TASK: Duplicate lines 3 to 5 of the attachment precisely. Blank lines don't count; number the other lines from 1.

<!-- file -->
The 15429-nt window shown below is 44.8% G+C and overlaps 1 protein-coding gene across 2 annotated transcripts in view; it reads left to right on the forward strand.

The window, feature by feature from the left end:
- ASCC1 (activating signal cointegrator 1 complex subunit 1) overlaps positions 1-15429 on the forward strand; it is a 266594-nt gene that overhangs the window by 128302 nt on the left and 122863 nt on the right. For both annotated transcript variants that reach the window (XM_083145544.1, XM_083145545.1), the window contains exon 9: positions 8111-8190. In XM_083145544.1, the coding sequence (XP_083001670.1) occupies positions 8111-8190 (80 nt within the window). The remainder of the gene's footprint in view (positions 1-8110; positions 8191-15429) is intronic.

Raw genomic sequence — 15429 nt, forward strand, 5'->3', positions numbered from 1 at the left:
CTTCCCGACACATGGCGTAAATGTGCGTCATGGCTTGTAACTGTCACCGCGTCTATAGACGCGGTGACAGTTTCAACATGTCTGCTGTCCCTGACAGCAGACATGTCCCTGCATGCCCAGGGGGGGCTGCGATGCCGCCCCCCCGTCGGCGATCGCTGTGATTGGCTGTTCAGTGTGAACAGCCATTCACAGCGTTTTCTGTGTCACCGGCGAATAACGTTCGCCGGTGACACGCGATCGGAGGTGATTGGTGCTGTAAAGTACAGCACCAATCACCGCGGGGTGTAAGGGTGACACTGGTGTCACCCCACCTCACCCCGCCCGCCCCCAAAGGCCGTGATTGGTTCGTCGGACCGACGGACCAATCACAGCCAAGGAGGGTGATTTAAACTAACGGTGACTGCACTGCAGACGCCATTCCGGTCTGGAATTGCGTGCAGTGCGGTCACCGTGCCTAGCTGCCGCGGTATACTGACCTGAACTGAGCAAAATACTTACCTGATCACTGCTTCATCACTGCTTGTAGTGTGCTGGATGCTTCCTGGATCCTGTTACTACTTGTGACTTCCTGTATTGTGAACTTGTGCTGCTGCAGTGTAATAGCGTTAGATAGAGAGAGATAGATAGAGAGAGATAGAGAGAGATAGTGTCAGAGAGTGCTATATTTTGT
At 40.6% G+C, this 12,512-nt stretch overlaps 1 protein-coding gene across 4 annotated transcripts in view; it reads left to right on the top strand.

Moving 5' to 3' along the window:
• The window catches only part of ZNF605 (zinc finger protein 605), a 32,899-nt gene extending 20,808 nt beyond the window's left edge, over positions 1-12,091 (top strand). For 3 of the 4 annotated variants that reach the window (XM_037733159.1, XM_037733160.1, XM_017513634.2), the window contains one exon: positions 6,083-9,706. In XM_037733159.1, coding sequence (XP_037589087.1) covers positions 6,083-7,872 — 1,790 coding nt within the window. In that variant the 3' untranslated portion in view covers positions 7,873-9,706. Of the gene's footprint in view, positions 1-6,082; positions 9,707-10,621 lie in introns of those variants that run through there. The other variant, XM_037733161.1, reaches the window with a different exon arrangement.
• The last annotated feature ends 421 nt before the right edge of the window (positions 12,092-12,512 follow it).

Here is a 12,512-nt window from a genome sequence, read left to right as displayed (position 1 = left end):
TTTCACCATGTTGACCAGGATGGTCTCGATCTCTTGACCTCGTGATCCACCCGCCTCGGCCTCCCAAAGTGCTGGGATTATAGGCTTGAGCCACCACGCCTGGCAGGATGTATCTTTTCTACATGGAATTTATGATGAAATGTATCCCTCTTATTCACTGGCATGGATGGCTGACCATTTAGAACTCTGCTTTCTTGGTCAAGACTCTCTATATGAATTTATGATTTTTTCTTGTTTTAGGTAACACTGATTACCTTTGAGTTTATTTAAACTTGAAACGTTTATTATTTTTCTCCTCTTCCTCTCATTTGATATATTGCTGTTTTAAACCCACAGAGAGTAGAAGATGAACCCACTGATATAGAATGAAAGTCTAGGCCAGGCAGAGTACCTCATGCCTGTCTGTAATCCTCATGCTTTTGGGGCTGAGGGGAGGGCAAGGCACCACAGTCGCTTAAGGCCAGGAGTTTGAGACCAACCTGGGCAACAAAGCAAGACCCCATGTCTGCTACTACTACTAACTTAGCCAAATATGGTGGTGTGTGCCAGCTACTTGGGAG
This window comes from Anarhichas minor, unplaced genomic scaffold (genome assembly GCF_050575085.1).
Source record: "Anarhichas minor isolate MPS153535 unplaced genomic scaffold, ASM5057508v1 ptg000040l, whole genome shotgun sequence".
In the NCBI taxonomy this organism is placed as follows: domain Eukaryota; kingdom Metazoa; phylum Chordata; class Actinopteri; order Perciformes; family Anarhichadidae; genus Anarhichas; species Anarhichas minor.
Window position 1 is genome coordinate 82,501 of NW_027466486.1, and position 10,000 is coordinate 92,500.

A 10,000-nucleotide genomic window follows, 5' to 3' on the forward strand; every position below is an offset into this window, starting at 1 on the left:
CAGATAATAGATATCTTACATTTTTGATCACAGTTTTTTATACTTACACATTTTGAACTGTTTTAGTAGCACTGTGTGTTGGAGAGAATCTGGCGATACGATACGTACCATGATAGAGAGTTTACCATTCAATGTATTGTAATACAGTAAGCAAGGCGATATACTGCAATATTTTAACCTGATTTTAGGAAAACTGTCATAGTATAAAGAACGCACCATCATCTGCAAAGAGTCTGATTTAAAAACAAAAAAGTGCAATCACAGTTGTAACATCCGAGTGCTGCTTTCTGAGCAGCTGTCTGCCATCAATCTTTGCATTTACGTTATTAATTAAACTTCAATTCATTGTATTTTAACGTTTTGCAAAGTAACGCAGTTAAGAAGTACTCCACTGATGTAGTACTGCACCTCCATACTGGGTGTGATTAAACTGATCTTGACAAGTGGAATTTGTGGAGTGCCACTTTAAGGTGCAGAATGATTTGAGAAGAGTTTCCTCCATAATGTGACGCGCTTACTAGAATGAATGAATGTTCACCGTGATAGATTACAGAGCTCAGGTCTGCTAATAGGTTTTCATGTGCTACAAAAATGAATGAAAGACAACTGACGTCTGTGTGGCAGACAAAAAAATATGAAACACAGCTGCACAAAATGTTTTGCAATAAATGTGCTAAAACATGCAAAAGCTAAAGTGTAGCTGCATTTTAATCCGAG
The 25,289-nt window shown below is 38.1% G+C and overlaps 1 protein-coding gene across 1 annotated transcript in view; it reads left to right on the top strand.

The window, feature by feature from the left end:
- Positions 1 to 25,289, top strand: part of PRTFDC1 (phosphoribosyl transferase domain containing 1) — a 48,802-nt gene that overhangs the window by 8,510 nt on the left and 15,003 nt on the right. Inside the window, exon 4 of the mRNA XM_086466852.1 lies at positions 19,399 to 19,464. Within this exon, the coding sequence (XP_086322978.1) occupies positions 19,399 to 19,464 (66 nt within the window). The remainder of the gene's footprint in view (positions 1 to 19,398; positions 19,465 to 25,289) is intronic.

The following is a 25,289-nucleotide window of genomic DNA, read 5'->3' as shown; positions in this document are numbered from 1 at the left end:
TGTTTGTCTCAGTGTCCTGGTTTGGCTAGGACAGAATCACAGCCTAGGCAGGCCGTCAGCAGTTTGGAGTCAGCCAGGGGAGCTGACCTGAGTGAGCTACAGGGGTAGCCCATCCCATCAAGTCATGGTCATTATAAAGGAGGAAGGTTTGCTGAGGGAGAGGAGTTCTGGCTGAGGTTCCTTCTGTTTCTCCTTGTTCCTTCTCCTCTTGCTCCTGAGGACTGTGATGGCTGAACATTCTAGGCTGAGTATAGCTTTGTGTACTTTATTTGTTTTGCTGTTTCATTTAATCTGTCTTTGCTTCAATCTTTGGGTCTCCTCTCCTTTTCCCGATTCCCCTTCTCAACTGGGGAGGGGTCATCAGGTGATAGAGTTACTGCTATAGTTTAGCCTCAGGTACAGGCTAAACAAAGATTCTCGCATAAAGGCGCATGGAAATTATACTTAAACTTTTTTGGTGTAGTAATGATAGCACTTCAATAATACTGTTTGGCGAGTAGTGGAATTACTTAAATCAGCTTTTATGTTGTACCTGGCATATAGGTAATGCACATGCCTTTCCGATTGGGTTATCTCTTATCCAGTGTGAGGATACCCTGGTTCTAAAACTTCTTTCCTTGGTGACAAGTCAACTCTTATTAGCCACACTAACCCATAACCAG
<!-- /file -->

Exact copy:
- ASCC1 (activating signal cointegrator 1 complex subunit 1) overlaps positions 1-15429 on the forward strand; it is a 266594-nt gene that overhangs the window by 128302 nt on the left and 122863 nt on the right. For both annotated transcript variants that reach the window (XM_083145544.1, XM_083145545.1), the window contains exon 9: positions 8111-8190. In XM_083145544.1, the coding sequence (XP_083001670.1) occupies positions 8111-8190 (80 nt within the window). The remainder of the gene's footprint in view (positions 1-8110; positions 8191-15429) is intronic.

Raw genomic sequence — 15429 nt, forward strand, 5'->3', positions numbered from 1 at the left:
CTTCCCGACACATGGCGTAAATGTGCGTCATGGCTTGTAACTGTCACCGCGTCTATAGACGCGGTGACAGTTTCAACATGTCTGCTGTCCCTGACAGCAGACATGTCCCTGCATGCCCAGGGGGGGCTGCGATGCCGCCCCCCCGTCGGCGATCGCTGTGATTGGCTGTTCAGTGTGAACAGCCATTCACAGCGTTTTCTGTGTCACCGGCGAATAACGTTCGCCGGTGACACGCGATCGGAGGTGATTGGTGCTGTAAAGTACAGCACCAATCACCGCGGGGTGTAAGGGTGACACTGGTGTCACCCCACCTCACCCCGCCCGCCCCCAAAGGCCGTGATTGGTTCGTCGGACCGACGGACCAATCACAGCCAAGGAGGGTGATTTAAACTAACGGTGACTGCACTGCAGACGCCATTCCGGTCTGGAATTGCGTGCAGTGCGGTCACCGTGCCTAGCTGCCGCGGTATACTGACCTGAACTGAGCAAAATACTTACCTGATCACTGCTTCATCACTGCTTGTAGTGTGCTGGATGCTTCCTGGATCCTGTTACTACTTGTGACTTCCTGTATTGTGAACTTGTGCTGCTGCAGTGTAATAGCGTTAGATAGAGAGAGATAGATAGAGAGAGATAGAGAGAGATAGTGTCAGAGAGTGCTATATTTTGT